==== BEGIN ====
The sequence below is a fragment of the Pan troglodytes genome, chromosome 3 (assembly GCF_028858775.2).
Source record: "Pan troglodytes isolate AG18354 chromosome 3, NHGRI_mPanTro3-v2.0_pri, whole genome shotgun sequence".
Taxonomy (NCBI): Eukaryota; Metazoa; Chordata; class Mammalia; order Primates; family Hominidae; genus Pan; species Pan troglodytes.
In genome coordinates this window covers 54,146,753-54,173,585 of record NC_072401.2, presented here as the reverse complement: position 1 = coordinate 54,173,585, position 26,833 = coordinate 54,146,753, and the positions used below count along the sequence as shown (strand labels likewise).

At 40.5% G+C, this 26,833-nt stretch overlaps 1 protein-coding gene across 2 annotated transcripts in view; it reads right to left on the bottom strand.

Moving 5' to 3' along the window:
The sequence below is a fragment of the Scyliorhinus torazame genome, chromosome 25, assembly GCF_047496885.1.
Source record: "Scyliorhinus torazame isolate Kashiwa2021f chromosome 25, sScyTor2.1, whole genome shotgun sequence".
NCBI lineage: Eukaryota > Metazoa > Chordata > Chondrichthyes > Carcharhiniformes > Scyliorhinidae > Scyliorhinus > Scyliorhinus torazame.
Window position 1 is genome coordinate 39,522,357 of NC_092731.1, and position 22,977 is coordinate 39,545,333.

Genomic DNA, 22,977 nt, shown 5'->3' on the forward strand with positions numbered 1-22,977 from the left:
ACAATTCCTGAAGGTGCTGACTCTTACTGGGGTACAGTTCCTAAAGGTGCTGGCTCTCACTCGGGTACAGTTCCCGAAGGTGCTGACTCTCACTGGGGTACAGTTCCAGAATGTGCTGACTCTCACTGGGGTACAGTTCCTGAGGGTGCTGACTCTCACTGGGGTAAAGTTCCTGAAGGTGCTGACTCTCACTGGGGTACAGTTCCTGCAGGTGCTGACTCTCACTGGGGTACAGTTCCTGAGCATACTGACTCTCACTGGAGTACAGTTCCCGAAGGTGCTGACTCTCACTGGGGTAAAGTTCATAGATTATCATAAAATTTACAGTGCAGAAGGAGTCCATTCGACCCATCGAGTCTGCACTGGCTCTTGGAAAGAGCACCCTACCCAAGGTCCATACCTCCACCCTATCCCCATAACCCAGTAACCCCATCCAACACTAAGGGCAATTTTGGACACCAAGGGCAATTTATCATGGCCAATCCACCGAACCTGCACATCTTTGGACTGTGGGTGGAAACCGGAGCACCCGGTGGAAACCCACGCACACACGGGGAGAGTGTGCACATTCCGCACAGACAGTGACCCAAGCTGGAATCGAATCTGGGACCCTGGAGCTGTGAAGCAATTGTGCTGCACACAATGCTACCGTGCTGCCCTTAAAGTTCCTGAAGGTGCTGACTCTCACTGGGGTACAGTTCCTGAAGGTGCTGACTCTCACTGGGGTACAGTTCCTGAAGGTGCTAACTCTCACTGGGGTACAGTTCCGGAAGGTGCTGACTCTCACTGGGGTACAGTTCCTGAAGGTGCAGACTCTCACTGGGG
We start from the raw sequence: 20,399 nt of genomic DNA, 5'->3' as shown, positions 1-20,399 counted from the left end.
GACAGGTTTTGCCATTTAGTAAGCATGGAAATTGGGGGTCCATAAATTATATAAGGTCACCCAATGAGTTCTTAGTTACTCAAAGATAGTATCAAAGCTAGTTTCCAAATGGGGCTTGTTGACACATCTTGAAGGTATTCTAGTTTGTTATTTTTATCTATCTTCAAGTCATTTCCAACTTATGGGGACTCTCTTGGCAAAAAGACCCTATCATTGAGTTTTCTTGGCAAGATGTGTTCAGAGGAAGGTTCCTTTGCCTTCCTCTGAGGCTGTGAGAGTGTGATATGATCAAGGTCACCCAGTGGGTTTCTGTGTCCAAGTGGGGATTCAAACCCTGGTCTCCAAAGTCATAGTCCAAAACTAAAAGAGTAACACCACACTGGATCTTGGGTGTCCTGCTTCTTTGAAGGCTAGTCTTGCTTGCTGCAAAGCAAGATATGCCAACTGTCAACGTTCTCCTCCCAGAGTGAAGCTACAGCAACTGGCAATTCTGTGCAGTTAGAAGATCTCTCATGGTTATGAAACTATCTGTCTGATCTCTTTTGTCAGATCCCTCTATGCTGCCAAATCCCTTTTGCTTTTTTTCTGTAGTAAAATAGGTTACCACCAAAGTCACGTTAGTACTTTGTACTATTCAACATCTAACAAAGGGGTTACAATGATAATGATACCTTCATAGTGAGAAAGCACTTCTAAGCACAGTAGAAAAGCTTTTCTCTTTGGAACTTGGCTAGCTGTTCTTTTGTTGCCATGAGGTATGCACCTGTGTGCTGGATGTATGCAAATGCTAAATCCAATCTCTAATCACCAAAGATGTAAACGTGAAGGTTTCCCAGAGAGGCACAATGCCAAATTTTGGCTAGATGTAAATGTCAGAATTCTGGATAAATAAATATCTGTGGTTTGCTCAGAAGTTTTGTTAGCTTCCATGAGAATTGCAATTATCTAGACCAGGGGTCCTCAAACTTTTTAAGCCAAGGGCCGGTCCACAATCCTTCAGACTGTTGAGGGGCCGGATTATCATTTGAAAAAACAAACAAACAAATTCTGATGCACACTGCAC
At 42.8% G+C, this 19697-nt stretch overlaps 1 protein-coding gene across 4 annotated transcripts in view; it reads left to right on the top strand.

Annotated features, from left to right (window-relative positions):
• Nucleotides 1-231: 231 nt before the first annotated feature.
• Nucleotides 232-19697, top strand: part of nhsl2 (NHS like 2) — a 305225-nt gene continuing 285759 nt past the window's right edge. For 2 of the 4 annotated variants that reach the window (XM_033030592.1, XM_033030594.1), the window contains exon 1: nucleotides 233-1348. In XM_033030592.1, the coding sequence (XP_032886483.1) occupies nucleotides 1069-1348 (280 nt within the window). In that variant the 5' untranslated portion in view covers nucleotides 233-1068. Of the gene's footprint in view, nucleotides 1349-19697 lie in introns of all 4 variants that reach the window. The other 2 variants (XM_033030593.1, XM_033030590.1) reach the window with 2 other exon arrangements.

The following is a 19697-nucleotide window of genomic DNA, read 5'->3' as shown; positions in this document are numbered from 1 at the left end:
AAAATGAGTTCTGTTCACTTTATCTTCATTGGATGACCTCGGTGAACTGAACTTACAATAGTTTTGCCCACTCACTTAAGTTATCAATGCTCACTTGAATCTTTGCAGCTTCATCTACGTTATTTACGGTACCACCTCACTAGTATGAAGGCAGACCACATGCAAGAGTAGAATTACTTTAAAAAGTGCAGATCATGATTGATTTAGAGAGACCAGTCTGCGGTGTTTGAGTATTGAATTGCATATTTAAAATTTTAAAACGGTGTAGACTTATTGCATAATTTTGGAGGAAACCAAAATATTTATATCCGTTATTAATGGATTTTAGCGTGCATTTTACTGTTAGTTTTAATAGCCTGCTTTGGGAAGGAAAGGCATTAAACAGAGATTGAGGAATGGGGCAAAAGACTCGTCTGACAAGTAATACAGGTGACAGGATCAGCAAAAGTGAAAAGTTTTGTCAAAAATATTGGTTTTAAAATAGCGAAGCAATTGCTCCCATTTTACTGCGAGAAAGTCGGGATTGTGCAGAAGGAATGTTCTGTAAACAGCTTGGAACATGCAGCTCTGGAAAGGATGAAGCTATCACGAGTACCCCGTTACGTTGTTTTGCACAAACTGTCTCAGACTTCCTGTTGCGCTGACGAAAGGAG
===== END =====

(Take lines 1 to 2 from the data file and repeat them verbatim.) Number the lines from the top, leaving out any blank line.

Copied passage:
The sequence below is a fragment of the Pan troglodytes genome, chromosome 3 (assembly GCF_028858775.2).
Source record: "Pan troglodytes isolate AG18354 chromosome 3, NHGRI_mPanTro3-v2.0_pri, whole genome shotgun sequence".